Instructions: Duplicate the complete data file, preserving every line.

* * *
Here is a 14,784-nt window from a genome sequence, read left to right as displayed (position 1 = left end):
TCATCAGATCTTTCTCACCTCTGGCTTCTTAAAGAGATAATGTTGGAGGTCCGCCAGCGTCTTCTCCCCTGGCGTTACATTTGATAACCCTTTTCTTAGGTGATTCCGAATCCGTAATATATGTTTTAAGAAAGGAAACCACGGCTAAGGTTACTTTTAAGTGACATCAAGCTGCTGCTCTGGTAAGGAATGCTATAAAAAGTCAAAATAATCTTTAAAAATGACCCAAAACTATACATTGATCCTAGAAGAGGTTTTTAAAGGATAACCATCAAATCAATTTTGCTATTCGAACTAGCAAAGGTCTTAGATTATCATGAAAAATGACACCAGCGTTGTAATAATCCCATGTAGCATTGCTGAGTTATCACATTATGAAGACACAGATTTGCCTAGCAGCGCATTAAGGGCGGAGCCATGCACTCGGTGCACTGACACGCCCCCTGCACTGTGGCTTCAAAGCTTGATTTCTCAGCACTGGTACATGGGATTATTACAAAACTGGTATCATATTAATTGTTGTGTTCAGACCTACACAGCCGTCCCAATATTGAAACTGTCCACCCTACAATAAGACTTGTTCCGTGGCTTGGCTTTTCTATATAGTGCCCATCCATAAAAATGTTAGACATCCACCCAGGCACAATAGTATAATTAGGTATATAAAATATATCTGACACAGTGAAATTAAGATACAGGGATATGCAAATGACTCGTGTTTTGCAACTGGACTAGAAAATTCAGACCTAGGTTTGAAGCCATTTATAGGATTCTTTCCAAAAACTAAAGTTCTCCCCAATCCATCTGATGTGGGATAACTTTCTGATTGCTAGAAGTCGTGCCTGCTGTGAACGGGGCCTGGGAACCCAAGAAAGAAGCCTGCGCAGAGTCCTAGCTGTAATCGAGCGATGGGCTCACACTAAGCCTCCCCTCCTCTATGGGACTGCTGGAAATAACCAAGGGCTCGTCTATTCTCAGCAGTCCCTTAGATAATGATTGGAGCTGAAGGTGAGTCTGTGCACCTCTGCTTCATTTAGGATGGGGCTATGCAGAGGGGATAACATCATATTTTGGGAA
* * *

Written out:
Here is a 14,784-nt window from a genome sequence, read left to right as displayed (position 1 = left end):
TCATCAGATCTTTCTCACCTCTGGCTTCTTAAAGAGATAATGTTGGAGGTCCGCCAGCGTCTTCTCCCCTGGCGTTACATTTGATAACCCTTTTCTTAGGTGATTCCGAATCCGTAATATATGTTTTAAGAAAGGAAACCACGGCTAAGGTTACTTTTAAGTGACATCAAGCTGCTGCTCTGGTAAGGAATGCTATAAAAAGTCAAAATAATCTTTAAAAATGACCCAAAACTATACATTGATCCTAGAAGAGGTTTTTAAAGGATAACCATCAAATCAATTTTGCTATTCGAACTAGCAAAGGTCTTAGATTATCATGAAAAATGACACCAGCGTTGTAATAATCCCATGTAGCATTGCTGAGTTATCACATTATGAAGACACAGATTTGCCTAGCAGCGCATTAAGGGCGGAGCCATGCACTCGGTGCACTGACACGCCCCCTGCACTGTGGCTTCAAAGCTTGATTTCTCAGCACTGGTACATGGGATTATTACAAAACTGGTATCATATTAATTGTTGTGTTCAGACCTACACAGCCGTCCCAATATTGAAACTGTCCACCCTACAATAAGACTTGTTCCGTGGCTTGGCTTTTCTATATAGTGCCCATCCATAAAAATGTTAGACATCCACCCAGGCACAATAGTATAATTAGGTATATAAAATATATCTGACACAGTGAAATTAAGATACAGGGATATGCAAATGACTCGTGTTTTGCAACTGGACTAGAAAATTCAGACCTAGGTTTGAAGCCATTTATAGGATTCTTTCCAAAAACTAAAGTTCTCCCCAATCCATCTGATGTGGGATAACTTTCTGATTGCTAGAAGTCGTGCCTGCTGTGAACGGGGCCTGGGAACCCAAGAAAGAAGCCTGCGCAGAGTCCTAGCTGTAATCGAGCGATGGGCTCACACTAAGCCTCCCCTCCTCTATGGGACTGCTGGAAATAACCAAGGGCTCGTCTATTCTCAGCAGTCCCTTAGATAATGATTGGAGCTGAAGGTGAGTCTGTGCACCTCTGCTTCATTTAGGATGGGGCTATGCAGAGGGGATAACATCATATTTTGGGAA